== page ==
Other costs that may be claimed separately include office stationery and supplies, telephone and internet, and depreciation of office equipment such as computers, printers, scanners et cetera.
However, a disadvantage of this method is that you will need to apportion the costs not covered in the 52 cents rate between work-related usage and private usage.
For guidance on acceptable methods for apportioning phone, computer and internet expenses, go to the ATO website and search for document QC 46119.
This method is often favoured because it avoids the need to record and apportion gas and electricity and may regain popularity again once the 80 cents COVID hourly rate ceases to be available.
c: The actual expenses method.
(Expense x percentage of floor area) x percentage of weeks the area used for work
This method may be used as an alternative to claiming 52 cents per hour for running expenses such as lighting, heating, cooling, and cleaning.
You will need to work out the floor area of the part of your home that is used exclusively for work purposes and calculate that as a percentage of the total floor area.
Next, work out the percentage of the year you have used your dedicated work area or study for work-related purposes — after allowing for days in the year the work area was not utilised due to weekends, holidays, or illness — and then apply the reduced percentage to the amount of each of the above running costs.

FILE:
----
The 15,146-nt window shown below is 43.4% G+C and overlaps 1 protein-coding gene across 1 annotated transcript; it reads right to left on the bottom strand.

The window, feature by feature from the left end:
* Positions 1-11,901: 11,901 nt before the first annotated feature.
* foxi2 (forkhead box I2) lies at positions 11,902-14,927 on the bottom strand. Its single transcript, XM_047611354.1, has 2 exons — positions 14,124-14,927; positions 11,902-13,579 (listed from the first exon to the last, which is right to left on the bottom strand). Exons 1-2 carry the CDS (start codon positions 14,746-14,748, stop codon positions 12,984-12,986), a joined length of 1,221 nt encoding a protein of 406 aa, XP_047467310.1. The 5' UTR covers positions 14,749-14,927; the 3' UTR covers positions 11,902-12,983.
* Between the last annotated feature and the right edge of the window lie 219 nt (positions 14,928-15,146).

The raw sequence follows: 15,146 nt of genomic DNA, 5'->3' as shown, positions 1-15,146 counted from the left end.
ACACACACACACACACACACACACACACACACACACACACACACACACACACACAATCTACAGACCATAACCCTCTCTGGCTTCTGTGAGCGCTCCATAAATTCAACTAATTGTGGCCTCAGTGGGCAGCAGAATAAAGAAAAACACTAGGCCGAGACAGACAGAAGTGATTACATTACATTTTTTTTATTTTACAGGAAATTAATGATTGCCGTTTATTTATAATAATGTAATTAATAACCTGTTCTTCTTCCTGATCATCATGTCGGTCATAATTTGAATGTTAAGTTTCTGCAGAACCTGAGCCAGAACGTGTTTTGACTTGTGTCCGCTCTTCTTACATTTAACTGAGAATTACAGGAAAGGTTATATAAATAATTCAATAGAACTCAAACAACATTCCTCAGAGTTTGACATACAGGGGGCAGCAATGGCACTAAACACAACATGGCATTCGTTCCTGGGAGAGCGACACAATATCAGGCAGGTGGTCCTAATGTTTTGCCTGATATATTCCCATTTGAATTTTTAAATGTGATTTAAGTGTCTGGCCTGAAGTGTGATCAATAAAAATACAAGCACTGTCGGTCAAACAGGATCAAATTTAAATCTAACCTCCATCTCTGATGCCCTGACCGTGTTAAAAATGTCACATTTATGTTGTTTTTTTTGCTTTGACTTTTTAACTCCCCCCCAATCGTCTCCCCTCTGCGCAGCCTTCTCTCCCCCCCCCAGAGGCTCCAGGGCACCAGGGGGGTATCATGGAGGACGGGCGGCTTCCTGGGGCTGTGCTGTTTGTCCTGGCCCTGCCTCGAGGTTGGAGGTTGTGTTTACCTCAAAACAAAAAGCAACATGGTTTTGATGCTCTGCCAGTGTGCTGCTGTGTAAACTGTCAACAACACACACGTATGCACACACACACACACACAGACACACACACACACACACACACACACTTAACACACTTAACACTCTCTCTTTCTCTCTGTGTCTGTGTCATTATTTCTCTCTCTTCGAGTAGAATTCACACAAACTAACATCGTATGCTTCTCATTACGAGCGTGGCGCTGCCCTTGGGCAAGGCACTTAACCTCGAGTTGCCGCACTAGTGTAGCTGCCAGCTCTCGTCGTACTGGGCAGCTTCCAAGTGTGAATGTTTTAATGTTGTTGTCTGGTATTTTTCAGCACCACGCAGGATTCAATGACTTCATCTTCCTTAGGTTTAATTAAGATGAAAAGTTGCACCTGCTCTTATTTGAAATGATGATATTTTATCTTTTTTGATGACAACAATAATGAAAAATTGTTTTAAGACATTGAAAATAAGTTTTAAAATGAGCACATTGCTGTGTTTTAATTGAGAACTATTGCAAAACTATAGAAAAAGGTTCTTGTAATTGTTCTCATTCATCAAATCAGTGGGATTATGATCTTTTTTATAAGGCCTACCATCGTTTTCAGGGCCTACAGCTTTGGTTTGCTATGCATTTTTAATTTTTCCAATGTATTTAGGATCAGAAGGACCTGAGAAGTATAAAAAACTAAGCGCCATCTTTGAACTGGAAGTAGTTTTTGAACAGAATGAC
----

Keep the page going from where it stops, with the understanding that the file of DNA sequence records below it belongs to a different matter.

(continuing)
Annual electricity cost is $5,600, the study area as a proportion of total floor area is 12 per cent.
Total weeks the study was used (in the financial year) for work purposes after allowing for four weeks of holidays and one week for illness is 47 out of 52 weeks which is 90 per cent.
Therefore, the deductible portion of the annual electricity bill claimed would be:
(5600 x .12) x .90 = $605.
Choosing a method
Suppose you cannot quantify your deductible home office expenses using either the 52 cents per hour method (method b) or the actual expenses method (method c).
In that case, I suggest you use the 80 cents method (method a), but make sure you can demonstrate how you arrived at the number of hours you worked at home.
If you have significant running costs but have insufficient expenditure records, you may prefer to use method b.
However, you will still need to work out the deductible portion of all other home office costs.
If you elect for method c, you must have records to show how you have calculated the work-related portion and have evidence of the costs incurred.
Claiming home office expenses is one area of your tax return where diligence on your part in retaining records and using the method that gives you the highest deduction may be well worth the effort.
The content of this article is not intended to be relied upon as professional advice and should not be used as such.
If you have any questions, you should consult a registered tax agent.
Brian Spurrell B A, B Com, Dip Ed, FCPA, CTA, Registered Tax Agent.
Director, Personalised Taxation & Accounting Services Pty Ltd
PO Box 143 Warrandyte 3113 Ph: 0412 011 946